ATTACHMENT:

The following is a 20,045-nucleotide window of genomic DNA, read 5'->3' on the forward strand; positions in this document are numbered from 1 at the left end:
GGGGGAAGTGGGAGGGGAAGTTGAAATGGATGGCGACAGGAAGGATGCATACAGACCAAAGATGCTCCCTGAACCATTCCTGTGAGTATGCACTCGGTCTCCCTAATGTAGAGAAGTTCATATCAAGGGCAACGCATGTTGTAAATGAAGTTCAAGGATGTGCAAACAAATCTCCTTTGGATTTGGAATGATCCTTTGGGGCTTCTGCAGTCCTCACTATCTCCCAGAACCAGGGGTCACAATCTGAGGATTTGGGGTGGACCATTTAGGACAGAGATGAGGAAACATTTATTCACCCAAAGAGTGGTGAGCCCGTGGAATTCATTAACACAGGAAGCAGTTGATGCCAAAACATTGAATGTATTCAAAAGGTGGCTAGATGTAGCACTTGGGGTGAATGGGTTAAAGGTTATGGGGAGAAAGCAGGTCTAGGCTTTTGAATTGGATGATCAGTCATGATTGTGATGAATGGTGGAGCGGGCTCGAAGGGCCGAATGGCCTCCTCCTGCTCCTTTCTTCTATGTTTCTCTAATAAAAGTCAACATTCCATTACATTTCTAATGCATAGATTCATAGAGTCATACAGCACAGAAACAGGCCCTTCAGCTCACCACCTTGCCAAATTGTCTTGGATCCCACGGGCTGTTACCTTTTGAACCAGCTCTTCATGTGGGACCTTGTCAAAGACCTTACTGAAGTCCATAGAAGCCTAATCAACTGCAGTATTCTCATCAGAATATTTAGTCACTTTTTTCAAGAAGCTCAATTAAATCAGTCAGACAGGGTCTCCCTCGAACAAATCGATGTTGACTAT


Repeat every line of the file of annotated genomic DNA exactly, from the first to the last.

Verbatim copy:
The following is a 20,045-nucleotide window of genomic DNA, read 5'->3' on the forward strand; positions in this document are numbered from 1 at the left end:
GGGGGAAGTGGGAGGGGAAGTTGAAATGGATGGCGACAGGAAGGATGCATACAGACCAAAGATGCTCCCTGAACCATTCCTGTGAGTATGCACTCGGTCTCCCTAATGTAGAGAAGTTCATATCAAGGGCAACGCATGTTGTAAATGAAGTTCAAGGATGTGCAAACAAATCTCCTTTGGATTTGGAATGATCCTTTGGGGCTTCTGCAGTCCTCACTATCTCCCAGAACCAGGGGTCACAATCTGAGGATTTGGGGTGGACCATTTAGGACAGAGATGAGGAAACATTTATTCACCCAAAGAGTGGTGAGCCCGTGGAATTCATTAACACAGGAAGCAGTTGATGCCAAAACATTGAATGTATTCAAAAGGTGGCTAGATGTAGCACTTGGGGTGAATGGGTTAAAGGTTATGGGGAGAAAGCAGGTCTAGGCTTTTGAATTGGATGATCAGTCATGATTGTGATGAATGGTGGAGCGGGCTCGAAGGGCCGAATGGCCTCCTCCTGCTCCTTTCTTCTATGTTTCTCTAATAAAAGTCAACATTCCATTACATTTCTAATGCATAGATTCATAGAGTCATACAGCACAGAAACAGGCCCTTCAGCTCACCACCTTGCCAAATTGTCTTGGATCCCACGGGCTGTTACCTTTTGAACCAGCTCTTCATGTGGGACCTTGTCAAAGACCTTACTGAAGTCCATAGAAGCCTAATCAACTGCAGTATTCTCATCAGAATATTTAGTCACTTTTTTCAAGAAGCTCAATTAAATCAGTCAGACAGGGTCTCCCTCGAACAAATCGATGTTGACTAT